Outlook and implications

Over the longer term, the extent of Japan's incremental LNG demand will depend on the impact of the crisis on electricity companies' generation build plans, and on how the government chooses to respond to the crisis.

Initial signs following the Fukushima Daiichi crisis suggest Japanese utility companies are moving to boost gas-fired generation. TEPCO has requested additional LNG supplies and gas-fired turbines from GE, while Siemens AG has offered additional gas-fired generation units capable of providing between 2,000MW and 3,000MW of electricity to Japan, which could become operational within 12 months. In the aftermath of the crisis, Hokkaido Electric Power Co. (HEPCO) has announced plans to construct a gas-fired power plant in Hokkaido with an installed capacity of up to 590MW. Although the plant is only likely to be completed by 2020/21, it could play a role in meeting long-term demand growth in the north-east following TEPCO's scrapping of plans to build a seventh and eighth reactor at the Fukushima Daiichi facility.

However, Japan's Ministry of Economy, Trade, and Industry (METI) is also investigating long-term plans to increase power supplies by bolstering grid-conversion capacity, which would allow more power to be transferred from the 60Hz transmission grid to the 50Hz grid in north-east Japan. Key uncertainties relate to how much conversion capacity the government plans to install and what technologies will be used. Experts suggest additional grid-conversion capacity could be installed more quickly if voltage source converter (VSC) technology is used, but if traditional high-voltage direct current (HVDC) technologies are selected, installation could take between 12 and 24 months. To some extent these plans pose a downside risk to Japan's LNG demand, as additional converter capacity would allow capacity from different types of power plants to be transferred into the north-east, undermining the long-term role additional gas-fired capacity would otherwise play in substituting nuclear power in the north-east.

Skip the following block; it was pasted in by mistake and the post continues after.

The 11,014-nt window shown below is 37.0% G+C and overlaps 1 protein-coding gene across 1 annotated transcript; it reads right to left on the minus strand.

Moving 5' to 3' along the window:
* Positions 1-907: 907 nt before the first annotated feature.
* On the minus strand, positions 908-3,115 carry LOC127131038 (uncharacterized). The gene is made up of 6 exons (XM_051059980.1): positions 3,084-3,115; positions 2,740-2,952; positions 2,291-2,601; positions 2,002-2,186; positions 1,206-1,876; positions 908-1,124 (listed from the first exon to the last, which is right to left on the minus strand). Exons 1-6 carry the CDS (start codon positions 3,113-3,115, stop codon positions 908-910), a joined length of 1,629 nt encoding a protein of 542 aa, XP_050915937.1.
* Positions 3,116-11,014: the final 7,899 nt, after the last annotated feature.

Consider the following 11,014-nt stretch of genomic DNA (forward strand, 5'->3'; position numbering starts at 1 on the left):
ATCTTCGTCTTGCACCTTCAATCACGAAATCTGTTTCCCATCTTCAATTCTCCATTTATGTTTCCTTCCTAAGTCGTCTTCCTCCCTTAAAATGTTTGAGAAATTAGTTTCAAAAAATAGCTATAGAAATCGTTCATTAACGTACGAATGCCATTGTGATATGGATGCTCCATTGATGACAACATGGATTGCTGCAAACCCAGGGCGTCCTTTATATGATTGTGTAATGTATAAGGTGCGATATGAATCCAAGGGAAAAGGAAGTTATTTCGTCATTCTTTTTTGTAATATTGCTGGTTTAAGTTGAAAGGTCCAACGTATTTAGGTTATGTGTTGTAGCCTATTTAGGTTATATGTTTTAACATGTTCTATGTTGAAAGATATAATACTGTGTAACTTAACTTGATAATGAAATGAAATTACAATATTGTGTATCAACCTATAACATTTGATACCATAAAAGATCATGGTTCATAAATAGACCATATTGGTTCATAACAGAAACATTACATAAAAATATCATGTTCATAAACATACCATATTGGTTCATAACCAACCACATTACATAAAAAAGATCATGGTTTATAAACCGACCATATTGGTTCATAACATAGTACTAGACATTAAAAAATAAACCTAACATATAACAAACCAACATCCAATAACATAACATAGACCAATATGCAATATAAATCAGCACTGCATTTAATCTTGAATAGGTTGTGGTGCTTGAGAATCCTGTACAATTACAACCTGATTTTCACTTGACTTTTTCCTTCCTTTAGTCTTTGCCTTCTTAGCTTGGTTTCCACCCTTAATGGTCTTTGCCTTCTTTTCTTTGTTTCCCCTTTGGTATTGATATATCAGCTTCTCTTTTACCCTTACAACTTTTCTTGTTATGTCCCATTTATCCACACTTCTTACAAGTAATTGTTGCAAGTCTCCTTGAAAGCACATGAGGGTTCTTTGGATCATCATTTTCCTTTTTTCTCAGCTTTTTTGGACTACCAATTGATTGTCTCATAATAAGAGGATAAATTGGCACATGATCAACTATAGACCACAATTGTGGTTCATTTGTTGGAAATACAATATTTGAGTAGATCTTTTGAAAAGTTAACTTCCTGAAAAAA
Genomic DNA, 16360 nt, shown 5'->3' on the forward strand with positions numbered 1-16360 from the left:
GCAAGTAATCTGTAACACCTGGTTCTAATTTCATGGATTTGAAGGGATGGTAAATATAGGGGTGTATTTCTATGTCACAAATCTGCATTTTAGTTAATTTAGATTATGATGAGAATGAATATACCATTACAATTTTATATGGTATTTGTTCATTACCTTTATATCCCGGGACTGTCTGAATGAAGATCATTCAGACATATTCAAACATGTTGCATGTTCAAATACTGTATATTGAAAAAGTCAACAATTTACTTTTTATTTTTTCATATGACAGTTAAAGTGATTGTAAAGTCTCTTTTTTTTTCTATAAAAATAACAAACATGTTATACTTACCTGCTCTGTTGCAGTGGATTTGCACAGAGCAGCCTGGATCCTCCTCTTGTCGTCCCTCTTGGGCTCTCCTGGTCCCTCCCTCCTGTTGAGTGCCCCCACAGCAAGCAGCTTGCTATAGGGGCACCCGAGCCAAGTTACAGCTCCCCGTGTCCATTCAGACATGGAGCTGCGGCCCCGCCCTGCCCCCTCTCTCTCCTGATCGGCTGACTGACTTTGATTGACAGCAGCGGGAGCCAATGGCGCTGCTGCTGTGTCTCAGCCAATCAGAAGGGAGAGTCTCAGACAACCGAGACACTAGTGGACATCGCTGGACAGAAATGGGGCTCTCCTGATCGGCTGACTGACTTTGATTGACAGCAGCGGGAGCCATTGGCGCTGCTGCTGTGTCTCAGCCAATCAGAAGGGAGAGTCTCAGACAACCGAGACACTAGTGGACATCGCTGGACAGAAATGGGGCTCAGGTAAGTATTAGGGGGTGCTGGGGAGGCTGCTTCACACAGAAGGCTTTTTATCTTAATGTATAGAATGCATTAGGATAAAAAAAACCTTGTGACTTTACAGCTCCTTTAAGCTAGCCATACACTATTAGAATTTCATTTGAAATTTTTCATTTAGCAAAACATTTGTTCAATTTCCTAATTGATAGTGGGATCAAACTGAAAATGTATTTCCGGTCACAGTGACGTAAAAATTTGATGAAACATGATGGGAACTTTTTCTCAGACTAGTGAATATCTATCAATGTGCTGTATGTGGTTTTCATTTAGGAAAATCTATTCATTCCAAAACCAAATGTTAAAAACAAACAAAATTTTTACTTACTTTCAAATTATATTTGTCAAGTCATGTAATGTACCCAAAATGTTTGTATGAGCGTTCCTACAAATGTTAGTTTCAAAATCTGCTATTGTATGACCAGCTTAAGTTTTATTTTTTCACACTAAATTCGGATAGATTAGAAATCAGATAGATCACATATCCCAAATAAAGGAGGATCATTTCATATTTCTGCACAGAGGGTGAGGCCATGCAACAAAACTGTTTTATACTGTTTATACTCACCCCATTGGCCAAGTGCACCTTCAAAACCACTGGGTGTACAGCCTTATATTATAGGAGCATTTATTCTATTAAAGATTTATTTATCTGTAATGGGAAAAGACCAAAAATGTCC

Finally, the extent of Japan's incremental LNG demand depends on how government nuclear policy is affected by the Fukushima crisis. The Japanese government has decided to suspend discussions on its civil nuclear policy until the reactors at Fukushima are brought into cold shutdown status. However, chief of the Atomic Energy Commission (AEC), Shunsuke Kondo, has already stated that Fukushima will have a "major impact" on government policy.

It seems certain that safety standards will tighten and that reactors in Japan will need to be able to withstand long-term loss of power and natural disasters beyond their design parameters. Some NPPs already located on fault lines—such as the Hamaoka NPP—might even risk being shut down or else require extensive retrofit work. While this work is ongoing, reliance on LNG as a flexible, relatively clean, and increasingly plentiful generation feedstock will increase. Increased capital costs associated with reactor construction as a result of these changes could make financially stricken Japanese utility companies like TEPCO and Tohoku more reluctant to implement NPP expansion strategies going forward.